We all should know that diversity makes for a rich tapestry, and we must understand that all the threads of the tapestry are equal in value no matter what their color.Maya Angelou
I want to grow. I want to be better. You grow. We all grow. We’re made to grow. You either evolve or you disappear.Tupac Shakur
Update September 29, 2021: The Diversity, Equity, and Inclusion Merit Badge will be released as Citizenship in Society in the coming months. Stay tuned for updates regarding the requirements and if this will join the other Citizenships as an Eagle Required badge.
Update January 7, 2021: Per Scouting.org, the introduction of the Diversity, Equity, and Inclusion Merit Badge has been postponed while Scouts BSA considers and evaluates feedback received regarding the proposed requirements.
In my years in Scouting, I’ve only ever encountered one leader who felt that this was a program for straight white youth. By all accounts he was a wonderful leader that was deeply respected… until he just couldn’t handle another moment of excitedly and eagerly welcoming youth of all walks of life. It sucked the air right out of the program and caused a lot of hurt. Eventually he excused himself entirely and moved on to another program that better suited his ideals and values. In the years that passed, our unit flourished and, with the full support of our chartered organization, became a wide-open door. This is in no small part why I’ve enjoyed my tenure in leadership so much, or why I value the BSA’s stance on diversity, equity, and inclusion.
It’s an understatement to say that our country is growing right before our very eyes. I quote Tupac often in my life (truly, I could write a thesis on Tupac as America’s most under-appreciated poet) because I feel, deeply, that he understood the divide in a way that was far beyond his years. His honest personal experience is so beautifully recorded through his lyrics, and it’s as important now as it was when he put pen to paper. When I think about what’s happening in the streets of America right this very moment, I can’t help but consider what Tupac meant when he said, “you have to grow through what you go through.” We’re actively growing through what we’re going through, and it’s encouraging to see real legislation being passed and hearts being changed.
Somehow, this is just the beginning, and we’re 400 years in. We’ve got a long way to go, but I’m proud of the steps being made, especially by the BSA. On June 15, 2020, they released a statement entitled “BSA’s Commitment to Act Against Racial Injustice,” in which they admitted their failures as a youth-serving organization to provide a solid foundation for inclusion. The responses from fellow Scouters have been all over the map, but it’s encouraging to read the messages of support and excitement from the majority who feel this statement is long, long overdue.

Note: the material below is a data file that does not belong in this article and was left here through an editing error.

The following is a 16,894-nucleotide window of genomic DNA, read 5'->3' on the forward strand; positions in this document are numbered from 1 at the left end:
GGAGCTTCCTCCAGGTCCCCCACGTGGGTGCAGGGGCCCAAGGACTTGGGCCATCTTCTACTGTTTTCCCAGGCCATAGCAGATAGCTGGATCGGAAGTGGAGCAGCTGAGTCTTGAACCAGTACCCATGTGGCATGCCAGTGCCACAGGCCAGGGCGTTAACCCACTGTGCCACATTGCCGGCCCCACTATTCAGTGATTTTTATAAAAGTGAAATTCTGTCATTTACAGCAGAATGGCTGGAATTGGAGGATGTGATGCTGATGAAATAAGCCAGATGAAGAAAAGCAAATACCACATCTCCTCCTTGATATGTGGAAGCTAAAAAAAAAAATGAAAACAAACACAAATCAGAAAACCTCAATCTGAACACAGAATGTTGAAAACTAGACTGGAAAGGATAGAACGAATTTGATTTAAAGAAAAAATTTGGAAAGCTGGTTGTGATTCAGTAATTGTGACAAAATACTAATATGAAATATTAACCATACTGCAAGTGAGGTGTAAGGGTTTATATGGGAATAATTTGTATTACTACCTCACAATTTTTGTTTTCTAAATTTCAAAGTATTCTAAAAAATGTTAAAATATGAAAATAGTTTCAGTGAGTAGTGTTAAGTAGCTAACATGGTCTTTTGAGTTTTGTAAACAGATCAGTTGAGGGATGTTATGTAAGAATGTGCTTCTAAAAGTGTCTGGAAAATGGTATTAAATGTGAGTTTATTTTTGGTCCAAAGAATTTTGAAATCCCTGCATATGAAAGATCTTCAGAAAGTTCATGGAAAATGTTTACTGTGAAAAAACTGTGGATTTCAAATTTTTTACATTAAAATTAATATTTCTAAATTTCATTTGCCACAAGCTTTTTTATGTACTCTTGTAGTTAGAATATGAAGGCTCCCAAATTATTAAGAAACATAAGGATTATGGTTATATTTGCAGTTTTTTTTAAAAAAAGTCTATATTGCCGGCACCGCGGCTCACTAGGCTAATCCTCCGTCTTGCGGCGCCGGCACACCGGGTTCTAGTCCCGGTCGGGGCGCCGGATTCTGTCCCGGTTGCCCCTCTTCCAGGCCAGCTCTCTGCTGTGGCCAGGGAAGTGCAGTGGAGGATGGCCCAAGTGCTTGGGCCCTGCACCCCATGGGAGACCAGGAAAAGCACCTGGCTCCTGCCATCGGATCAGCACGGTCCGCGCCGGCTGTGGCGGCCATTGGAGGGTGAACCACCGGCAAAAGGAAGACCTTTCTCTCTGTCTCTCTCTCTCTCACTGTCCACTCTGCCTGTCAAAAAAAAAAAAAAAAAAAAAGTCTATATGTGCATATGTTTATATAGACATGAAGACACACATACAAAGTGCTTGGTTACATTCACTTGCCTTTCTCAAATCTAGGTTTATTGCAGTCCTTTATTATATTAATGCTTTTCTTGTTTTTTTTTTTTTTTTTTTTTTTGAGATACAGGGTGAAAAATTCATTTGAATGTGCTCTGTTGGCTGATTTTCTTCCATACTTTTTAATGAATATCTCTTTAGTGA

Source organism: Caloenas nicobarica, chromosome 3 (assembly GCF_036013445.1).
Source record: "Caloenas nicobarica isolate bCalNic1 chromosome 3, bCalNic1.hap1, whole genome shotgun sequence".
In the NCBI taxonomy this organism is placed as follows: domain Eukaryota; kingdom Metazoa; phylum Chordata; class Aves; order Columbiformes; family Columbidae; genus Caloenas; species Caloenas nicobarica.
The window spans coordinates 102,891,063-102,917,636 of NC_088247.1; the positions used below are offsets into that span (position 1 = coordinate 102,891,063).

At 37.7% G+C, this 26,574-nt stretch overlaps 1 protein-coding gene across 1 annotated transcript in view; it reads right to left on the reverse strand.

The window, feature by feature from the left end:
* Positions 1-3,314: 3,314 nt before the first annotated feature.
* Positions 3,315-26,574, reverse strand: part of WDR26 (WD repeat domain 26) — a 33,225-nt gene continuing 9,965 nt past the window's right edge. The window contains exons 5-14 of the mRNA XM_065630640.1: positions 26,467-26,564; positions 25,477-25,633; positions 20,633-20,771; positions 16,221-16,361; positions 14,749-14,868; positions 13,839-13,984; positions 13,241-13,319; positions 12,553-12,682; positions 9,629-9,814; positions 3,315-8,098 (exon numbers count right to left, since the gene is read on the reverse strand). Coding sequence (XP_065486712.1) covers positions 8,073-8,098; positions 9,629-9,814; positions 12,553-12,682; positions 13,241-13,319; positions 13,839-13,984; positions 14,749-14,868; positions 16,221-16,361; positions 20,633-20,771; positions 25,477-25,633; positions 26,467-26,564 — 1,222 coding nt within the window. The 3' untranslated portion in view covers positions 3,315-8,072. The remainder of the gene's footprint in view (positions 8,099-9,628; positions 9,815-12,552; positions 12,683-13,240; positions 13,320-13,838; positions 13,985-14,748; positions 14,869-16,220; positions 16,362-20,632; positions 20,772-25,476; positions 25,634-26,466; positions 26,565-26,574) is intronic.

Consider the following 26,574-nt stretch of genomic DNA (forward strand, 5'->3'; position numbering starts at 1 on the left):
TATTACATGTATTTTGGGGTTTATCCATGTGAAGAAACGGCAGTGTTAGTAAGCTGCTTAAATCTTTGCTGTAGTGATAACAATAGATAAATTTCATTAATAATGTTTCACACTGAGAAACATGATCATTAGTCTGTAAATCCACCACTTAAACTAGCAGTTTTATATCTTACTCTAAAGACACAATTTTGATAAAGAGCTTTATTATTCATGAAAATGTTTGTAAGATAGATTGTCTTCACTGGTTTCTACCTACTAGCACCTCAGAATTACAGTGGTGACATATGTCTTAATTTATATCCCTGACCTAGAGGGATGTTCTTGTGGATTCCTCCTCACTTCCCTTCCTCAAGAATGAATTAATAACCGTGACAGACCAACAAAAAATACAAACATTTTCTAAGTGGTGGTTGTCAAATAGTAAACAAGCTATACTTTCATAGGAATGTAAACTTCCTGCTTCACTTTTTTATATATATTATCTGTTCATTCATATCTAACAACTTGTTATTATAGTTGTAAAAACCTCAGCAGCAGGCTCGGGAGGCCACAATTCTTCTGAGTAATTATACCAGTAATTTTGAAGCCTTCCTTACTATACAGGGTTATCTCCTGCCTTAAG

Part of their statement is as follows:
The twelve points of the Scout Law that define a Scout are all important, but at this moment, we are called on to be brave. Brave means taking action because it is the right thing to do and being an upstander even when it may prompt criticism from some. We realize we have not been as brave as we should have been because, as Scouts, we must always stand for what is right and take action when the situation demands it.
The statement also announced their commitment to develop a new Eagle-required Diversity, Equity, and Inclusion merit badge, which will pull from existing American Cultures, and Citizenship in the Community merit badges, to promote the understanding of all of the cultures and walks of life right here in America.
I look forward to seeing the merit badge requirements, then signing myself up to lead it. As soon as this information is shared, I will update this post accordingly!
I’m a big fan of seeking out the best possible information and sharing it, as opposed to reinventing the wheel. Therefore, I suggest adding Bryan On Scouting’s post entitled “Answering common questions about the BSA’s commitment to act against racial injustice” (published June 24, 2020) to your reading list. He answers some of the most commonly-asked questions, including how the BSA is balancing their support of BLM as well as their support of the incredible men and women who serve in law enforcement. (Yes, you can do both!)
If you’re like me and you’re interested in going a few steps further to help our youth understand how important this time in American history is, consider a few of these resources:
- Diverse Books for Tweens and Teens Written by Own Voices Authors, by Charnaie Gordon
A list of books for teenagers about diversity.
- The Boy Scout Movement in Black America
An eye-opening historical review of the Boy Scouts through desegregation and the Civil Rights movement, and reminder of how far we have left to go.
- About the World Scout Jamboree
A wonderful celebration of cultures from around the World.
I’m proud to wear the tan and green, now more than ever. It’s an encouraging time that I hope leads to real change and a national commitment to diversity and inclusion.
Yours in Scouting,